• Contemporary Social Problems fulfills the Social Science category for UNH’s “Discovery Program.” My goal for students was for them to critically engage with social problems such that they understood how the sociological perspective helps us understand social problems, and to really dig deep and investigate what makes a social problem, why we have social problems and why (if?) they persist, and, how social problems can be challenged. In order to take this deep dive, I decided to focus the class on a case study. For about 3/4 of the semester, we walked through this case study, while departing to explore the theories and concepts we were applying in more depth and to other social problems (which also had a goal of promoting transference).
    • Our first class we watched Chimamanda Ngozi Adichie TED Talk, “The Single Story.” What it is. This set us up for the course but also for the second class, The second class, as part of their Do now, students wrote their response to the prompt, “What is the single story of U.S.-Americans on welfare?” We came back tot his a little bit later in the class, and students engaged in a think-pair-share on this question, with the following three sub-questions: “Who is on welfare? How do you hear them described? / What is the conventional wisdom regarding why they are on welfare? / What do people say about the welfare program?” After our classwide brainstorm, we had a good list of popular conception(s) / the single story of U.S.-Americans on welfare. SEE HERE. Students then began answered “Fact or Fiction? What do you think? To what extent are these narratives true?” Our case study dove into the issue of women on welfare (or women in poverty?), first by exploring patriarchy and gender through Allan Johnson’s book The Gender Knot and then by exploring women on welfare through Karen Seccombe’s book “So You Think I Drive a Cadillac?” Welfare Recipients’ Perspectives on the System and Its Reform. I selected this book (though I had to custom-order it, which still was not too expensive) because it included a qualitative study that really helped students think structurally. Well-done qualitative studies also can challenge people’s perceptions. Near the end of the course we revisited the list we had brainstormed at the beginning of the semester. Now everyone knew what was and wasn’t true. This was also a good meta moment for folks as they realized they had come into the class with many conceptions they also held about people on welfare that simply did not match the reality of the situation.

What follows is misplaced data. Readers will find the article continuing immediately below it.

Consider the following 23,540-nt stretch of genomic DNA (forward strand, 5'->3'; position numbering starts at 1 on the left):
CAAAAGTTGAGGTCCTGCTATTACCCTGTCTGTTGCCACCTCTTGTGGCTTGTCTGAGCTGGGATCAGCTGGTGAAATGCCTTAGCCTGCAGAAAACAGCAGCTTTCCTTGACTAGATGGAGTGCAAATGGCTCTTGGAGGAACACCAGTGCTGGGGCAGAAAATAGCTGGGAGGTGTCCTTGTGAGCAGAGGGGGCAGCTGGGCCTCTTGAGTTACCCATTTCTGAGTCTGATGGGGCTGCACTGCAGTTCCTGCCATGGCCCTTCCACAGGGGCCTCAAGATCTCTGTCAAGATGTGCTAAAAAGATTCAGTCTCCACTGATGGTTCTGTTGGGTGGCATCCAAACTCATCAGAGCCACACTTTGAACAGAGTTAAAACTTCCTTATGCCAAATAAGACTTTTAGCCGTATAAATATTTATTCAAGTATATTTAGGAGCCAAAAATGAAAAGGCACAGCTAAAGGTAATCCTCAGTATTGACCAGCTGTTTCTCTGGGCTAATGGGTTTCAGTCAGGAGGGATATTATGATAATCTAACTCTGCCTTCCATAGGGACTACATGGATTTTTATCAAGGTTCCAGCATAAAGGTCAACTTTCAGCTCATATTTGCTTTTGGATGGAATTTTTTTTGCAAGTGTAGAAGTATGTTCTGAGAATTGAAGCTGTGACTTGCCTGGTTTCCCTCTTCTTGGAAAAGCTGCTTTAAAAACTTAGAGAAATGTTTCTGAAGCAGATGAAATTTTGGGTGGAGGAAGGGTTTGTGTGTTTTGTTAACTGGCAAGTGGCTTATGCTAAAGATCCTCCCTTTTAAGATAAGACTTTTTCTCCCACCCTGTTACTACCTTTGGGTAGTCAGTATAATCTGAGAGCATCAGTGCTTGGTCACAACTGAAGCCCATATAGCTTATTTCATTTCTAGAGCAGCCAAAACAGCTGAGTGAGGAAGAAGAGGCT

• We discussed and delved into many challenging and contentious issues. As such, we needed to have appropriate ground rules, ones that demanded respect and not speaking for others, but that also encouraged students to dialogue and take risks, to say something imperfect and to give each other the benefit of the doubt. HERE are the class norms that I used.
  • One great service UNH offers is the MAP. I did it, and here’s how it worked.
  • One thing I learned – did you know nobody’s ever tried to poison your Halloween candy? Ever?
  • School is a lot of work. One interesting tidbit I would like to pass on is regarding the definition of the credit hour and federal regulations. I think this is helpful for giving students some perspective and I always include it now in my syllabi.